St. Patrick Parade - Dolan Caves Under Pressure, Gay Groups Complain, Archbold: Sinful Capitulation, Gibson: Francis Effect

September 3, 2014

Dolan Caves Under Pressure, Gay Groups Complain, Archbold: Sinful Capitulation, Gibson: Francis Effect

By Frank Walker


Apparently the gay capitulation on the part of Cardinal Dolan, the archdiocese, and the St. Patrick’s Day Parade organizers may have been in response to pressure from media and sponsors. The LGBT group added to the parade is “Out@NBCUniversal.”

For now, it is unclear how the group was chosen: whether it was invited by the organizers or applied. Parade directors voted unanimously to include the group, the statement said. NBC is the company that broadcasts the parade. Other “gay” groups can apply to march in future years, spokesman Bill O'Reilly said.

The committee's statement welcoming the homosexual group said,  "Organizers have diligently worked to keep politics -- of any kind -- out of the parade in order to preserve it as a single and unified cultural event."  The change came with the insistence of  New York City St. Patrick’s Day Parade Committee members, including Dr. John Lahey, president of Quinnipiac University in Connecticut, and Francis X. Comerford, chief revenue officer for NBC-owned TV stations. NBC reportedly threatened to drop coverage of the parade if the change was not enacted.



Gay rights groups are of course complaining that they should have unlimited license to besmirch the annual New York parade on the Feast of St. Patrick. AP reports:

A decision by organizers of the city's St. Patrick's Day Parade to allow one gay organization to march is a disappointment after decades of fighting by gay groups for full participation, several advocates said Wednesday.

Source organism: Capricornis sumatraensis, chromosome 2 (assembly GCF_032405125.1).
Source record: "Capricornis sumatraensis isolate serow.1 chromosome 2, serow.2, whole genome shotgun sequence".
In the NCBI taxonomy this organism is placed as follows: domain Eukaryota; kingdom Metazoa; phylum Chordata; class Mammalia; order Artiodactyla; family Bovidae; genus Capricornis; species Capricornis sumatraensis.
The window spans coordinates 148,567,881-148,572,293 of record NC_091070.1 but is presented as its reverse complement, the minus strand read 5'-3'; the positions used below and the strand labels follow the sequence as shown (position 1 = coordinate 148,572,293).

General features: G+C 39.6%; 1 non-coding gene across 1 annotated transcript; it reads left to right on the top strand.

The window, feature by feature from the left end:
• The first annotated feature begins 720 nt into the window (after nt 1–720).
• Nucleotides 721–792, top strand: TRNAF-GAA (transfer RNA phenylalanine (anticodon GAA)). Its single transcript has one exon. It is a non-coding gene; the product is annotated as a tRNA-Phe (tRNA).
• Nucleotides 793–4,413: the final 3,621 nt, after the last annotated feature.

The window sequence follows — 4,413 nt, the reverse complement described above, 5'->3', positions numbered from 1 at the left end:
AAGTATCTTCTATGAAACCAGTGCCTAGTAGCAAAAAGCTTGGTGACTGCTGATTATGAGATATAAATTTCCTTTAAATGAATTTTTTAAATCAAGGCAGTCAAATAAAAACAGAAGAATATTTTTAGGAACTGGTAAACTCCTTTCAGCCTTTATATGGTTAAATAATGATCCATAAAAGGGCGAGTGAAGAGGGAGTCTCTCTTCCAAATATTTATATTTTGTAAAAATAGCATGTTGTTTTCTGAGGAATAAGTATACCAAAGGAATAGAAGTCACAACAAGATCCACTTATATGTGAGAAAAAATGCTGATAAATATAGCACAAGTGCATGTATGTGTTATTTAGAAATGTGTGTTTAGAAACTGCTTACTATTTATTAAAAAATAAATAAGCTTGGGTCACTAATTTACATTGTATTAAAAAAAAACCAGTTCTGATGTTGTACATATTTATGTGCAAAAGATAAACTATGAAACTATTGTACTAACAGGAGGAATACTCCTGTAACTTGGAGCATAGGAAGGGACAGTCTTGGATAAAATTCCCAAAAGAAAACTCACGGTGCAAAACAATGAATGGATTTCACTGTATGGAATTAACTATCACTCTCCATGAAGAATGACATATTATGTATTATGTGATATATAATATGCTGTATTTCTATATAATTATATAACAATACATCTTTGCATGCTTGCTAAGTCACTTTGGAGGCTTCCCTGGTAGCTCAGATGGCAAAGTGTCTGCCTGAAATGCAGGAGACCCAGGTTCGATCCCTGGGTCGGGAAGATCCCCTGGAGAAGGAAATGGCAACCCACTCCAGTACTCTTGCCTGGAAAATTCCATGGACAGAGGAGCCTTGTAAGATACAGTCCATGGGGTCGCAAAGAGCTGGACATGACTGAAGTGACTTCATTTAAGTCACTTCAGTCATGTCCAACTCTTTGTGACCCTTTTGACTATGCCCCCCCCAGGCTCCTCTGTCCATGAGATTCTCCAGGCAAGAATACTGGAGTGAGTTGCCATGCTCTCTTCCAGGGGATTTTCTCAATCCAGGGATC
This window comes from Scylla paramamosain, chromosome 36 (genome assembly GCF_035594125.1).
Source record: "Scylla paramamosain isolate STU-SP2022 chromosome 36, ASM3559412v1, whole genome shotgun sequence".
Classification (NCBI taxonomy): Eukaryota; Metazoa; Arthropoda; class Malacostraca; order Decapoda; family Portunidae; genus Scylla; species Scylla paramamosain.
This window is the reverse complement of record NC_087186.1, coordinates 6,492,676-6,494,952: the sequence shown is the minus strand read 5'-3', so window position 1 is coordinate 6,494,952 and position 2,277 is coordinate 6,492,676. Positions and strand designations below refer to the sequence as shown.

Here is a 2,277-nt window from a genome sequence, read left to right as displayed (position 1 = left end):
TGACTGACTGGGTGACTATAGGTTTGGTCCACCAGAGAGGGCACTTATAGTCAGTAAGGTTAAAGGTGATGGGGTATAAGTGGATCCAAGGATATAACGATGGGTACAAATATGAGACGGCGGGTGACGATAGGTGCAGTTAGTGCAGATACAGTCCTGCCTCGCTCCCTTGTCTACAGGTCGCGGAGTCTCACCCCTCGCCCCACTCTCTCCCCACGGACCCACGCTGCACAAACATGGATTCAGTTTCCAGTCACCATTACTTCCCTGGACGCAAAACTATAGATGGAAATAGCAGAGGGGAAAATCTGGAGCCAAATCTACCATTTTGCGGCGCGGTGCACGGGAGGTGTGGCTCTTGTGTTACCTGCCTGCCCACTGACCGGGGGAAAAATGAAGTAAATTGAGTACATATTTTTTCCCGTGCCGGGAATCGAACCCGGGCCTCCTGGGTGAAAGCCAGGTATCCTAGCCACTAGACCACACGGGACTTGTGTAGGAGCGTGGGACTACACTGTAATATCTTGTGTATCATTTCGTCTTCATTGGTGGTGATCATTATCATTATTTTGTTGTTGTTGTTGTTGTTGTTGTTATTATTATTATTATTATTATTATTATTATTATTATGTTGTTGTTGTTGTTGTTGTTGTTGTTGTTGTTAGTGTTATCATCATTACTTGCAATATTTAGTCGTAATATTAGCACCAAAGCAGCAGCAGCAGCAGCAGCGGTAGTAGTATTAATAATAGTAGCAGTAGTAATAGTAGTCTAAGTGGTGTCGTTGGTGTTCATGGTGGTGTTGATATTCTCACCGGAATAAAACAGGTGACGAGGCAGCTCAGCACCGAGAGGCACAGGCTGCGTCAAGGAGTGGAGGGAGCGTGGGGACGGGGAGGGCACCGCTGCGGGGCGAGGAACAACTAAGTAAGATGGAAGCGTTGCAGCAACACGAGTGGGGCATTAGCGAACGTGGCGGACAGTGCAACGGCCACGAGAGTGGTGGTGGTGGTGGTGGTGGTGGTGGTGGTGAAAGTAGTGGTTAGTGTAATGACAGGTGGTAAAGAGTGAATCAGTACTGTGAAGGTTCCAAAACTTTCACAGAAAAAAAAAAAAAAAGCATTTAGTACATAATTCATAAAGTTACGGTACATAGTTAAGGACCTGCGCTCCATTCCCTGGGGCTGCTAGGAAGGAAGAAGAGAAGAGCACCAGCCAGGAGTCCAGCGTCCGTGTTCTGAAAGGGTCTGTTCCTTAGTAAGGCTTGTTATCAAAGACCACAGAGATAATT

Some were dismayed that the organizers had chosen just one lesbian, gay, bisexual and transgender group to participate next year after ending a ban on them. Others expressed continuing mistrust.

Nathan Schaefer, executive director of Empire State Pride Agenda, called the announcement "disappointing and self-serving."

"While this development is long overdue, inviting one group to march at the exclusion of all others ... is a far stretch from the full inclusion we deserve," Schaefer said.



Pat Archbold has straightforward words for Cardinal Dolan in light of the decision to formally permit a gay group to participate in the St. Patrick parade. The Cardinal tried to evaded criticism today by denying that the Church has ever had any say in the matter. Archbold responds:

Cardinal Dolan's statement (see link above) is disingenuous.  The issue at hand has never been who can march in the parade.  I am quite certain that gay people have always marched in the parade.  What is at issue is people marching under a banner identifying themselves and promoting sin as normative.  The acceptance of the parade committee and the Cardinal is nothing less than the public acceptance of the normative nature of gay identity.  That Cardinal Dolan's statement clearly attempts to dissemble on this critical point is shameful, if unsurprising.



David Gibson at RNS News comments on the St. Patrick’s Day Parade tragedy:

The decision is another sign of how quickly changing public attitudes toward gay people have pushed changes in state laws, government policies and the practices of private entities.

Dolan’s positive response may also point to a shifting dynamic within the Catholic Church on gays and lesbians since the election of Pope Francis last year. Francis has made it clear he wants church leaders to highlight Catholicism’s outreach to the poor and vulnerable rather than always fighting culture war issues on gay marriage and the like.



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